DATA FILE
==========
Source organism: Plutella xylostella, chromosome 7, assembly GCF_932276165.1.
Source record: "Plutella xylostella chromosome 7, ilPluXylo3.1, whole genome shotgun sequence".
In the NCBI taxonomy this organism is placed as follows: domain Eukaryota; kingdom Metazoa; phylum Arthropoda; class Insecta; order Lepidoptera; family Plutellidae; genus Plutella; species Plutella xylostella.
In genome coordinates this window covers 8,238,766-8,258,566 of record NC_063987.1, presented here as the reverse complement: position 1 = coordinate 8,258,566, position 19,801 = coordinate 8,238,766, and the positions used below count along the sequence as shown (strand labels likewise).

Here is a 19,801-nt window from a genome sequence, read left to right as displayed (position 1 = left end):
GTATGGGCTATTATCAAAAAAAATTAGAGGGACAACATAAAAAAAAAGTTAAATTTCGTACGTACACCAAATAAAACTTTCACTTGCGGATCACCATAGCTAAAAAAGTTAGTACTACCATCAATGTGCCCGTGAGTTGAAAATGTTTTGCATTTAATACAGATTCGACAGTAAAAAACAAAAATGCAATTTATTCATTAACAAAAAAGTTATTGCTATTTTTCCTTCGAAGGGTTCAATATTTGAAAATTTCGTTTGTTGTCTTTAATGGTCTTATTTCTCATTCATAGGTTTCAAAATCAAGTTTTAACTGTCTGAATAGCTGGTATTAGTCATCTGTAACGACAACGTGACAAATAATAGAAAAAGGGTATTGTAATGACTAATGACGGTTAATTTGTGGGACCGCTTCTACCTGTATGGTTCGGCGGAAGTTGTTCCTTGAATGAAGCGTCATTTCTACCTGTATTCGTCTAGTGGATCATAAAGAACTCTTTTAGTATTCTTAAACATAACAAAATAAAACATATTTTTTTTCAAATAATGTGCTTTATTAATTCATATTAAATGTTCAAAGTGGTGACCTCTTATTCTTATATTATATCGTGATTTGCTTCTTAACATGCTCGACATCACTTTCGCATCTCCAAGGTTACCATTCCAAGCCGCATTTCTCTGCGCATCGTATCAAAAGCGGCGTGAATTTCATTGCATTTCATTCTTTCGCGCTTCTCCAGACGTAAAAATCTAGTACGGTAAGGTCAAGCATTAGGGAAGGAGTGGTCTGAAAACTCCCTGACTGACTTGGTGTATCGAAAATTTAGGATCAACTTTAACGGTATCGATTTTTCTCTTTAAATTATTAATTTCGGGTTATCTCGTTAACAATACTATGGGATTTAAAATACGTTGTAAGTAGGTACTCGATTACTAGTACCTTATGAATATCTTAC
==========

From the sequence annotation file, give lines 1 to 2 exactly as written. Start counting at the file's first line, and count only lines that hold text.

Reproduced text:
Source organism: Plutella xylostella, chromosome 7, assembly GCF_932276165.1.
Source record: "Plutella xylostella chromosome 7, ilPluXylo3.1, whole genome shotgun sequence".